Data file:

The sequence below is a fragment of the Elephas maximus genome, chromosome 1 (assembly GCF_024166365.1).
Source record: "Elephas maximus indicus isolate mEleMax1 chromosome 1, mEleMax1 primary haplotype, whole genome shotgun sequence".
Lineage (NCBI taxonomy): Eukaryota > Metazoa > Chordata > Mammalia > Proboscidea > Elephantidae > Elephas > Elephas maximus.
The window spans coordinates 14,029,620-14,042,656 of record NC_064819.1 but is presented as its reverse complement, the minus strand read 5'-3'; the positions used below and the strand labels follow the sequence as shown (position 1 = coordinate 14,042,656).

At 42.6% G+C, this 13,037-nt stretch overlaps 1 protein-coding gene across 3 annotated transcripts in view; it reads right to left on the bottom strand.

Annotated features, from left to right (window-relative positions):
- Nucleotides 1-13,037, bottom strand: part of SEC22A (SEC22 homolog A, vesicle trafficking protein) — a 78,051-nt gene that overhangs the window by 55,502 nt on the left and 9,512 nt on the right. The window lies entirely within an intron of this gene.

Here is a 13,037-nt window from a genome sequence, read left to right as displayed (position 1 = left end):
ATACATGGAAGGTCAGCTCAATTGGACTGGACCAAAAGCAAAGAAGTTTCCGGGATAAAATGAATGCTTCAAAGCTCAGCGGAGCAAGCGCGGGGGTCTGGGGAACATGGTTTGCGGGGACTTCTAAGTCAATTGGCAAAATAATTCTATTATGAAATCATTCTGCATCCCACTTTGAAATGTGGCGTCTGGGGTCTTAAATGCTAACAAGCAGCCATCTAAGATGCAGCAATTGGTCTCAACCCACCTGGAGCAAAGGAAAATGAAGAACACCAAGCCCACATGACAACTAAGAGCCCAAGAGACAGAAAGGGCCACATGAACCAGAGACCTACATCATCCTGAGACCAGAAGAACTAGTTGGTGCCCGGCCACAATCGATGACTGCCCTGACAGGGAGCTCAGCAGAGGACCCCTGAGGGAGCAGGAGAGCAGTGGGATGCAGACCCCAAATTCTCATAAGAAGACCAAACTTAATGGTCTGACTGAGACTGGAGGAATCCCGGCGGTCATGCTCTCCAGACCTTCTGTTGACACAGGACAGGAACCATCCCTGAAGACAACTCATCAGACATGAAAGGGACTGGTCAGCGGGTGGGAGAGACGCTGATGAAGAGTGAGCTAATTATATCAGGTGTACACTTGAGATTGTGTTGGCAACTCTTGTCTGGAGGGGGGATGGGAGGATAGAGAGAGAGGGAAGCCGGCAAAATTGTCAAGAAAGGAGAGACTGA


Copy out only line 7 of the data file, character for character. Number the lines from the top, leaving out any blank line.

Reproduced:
- Nucleotides 1-13,037, bottom strand: part of SEC22A (SEC22 homolog A, vesicle trafficking protein) — a 78,051-nt gene that overhangs the window by 55,502 nt on the left and 9,512 nt on the right. The window lies entirely within an intron of this gene.